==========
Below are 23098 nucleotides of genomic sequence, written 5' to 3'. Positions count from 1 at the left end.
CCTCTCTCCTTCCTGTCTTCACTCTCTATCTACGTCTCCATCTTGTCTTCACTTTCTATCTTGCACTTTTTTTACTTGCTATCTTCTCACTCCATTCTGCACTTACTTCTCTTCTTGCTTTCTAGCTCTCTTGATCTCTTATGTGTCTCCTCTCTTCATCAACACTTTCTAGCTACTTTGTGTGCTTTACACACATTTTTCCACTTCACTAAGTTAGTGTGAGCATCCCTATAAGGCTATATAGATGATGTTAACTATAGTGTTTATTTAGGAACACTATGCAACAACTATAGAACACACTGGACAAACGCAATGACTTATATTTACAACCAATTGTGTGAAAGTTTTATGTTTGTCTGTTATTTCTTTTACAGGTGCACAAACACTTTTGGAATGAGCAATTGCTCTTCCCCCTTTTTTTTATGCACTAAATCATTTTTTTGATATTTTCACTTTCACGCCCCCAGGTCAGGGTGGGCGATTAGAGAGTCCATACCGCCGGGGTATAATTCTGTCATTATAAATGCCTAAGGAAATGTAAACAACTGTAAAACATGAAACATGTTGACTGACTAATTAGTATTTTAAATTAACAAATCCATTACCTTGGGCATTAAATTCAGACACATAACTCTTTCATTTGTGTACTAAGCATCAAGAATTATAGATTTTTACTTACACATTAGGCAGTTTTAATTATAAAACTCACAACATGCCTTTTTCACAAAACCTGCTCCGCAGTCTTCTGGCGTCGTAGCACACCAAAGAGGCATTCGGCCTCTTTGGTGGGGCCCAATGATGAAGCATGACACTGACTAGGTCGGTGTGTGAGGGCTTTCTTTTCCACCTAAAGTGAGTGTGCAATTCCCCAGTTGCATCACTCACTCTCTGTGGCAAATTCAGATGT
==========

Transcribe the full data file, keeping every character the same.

Below are 23098 nucleotides of genomic sequence, written 5' to 3'. Positions count from 1 at the left end.
CCTCTCTCCTTCCTGTCTTCACTCTCTATCTACGTCTCCATCTTGTCTTCACTTTCTATCTTGCACTTTTTTTACTTGCTATCTTCTCACTCCATTCTGCACTTACTTCTCTTCTTGCTTTCTAGCTCTCTTGATCTCTTATGTGTCTCCTCTCTTCATCAACACTTTCTAGCTACTTTGTGTGCTTTACACACATTTTTCCACTTCACTAAGTTAGTGTGAGCATCCCTATAAGGCTATATAGATGATGTTAACTATAGTGTTTATTTAGGAACACTATGCAACAACTATAGAACACACTGGACAAACGCAATGACTTATATTTACAACCAATTGTGTGAAAGTTTTATGTTTGTCTGTTATTTCTTTTACAGGTGCACAAACACTTTTGGAATGAGCAATTGCTCTTCCCCCTTTTTTTTATGCACTAAATCATTTTTTTGATATTTTCACTTTCACGCCCCCAGGTCAGGGTGGGCGATTAGAGAGTCCATACCGCCGGGGTATAATTCTGTCATTATAAATGCCTAAGGAAATGTAAACAACTGTAAAACATGAAACATGTTGACTGACTAATTAGTATTTTAAATTAACAAATCCATTACCTTGGGCATTAAATTCAGACACATAACTCTTTCATTTGTGTACTAAGCATCAAGAATTATAGATTTTTACTTACACATTAGGCAGTTTTAATTATAAAACTCACAACATGCCTTTTTCACAAAACCTGCTCCGCAGTCTTCTGGCGTCGTAGCACACCAAAGAGGCATTCGGCCTCTTTGGTGGGGCCCAATGATGAAGCATGACACTGACTAGGTCGGTGTGTGAGGGCTTTCTTTTCCACCTAAAGTGAGTGTGCAATTCCCCAGTTGCATCACTCACTCTCTGTGGCAAATTCAGATGT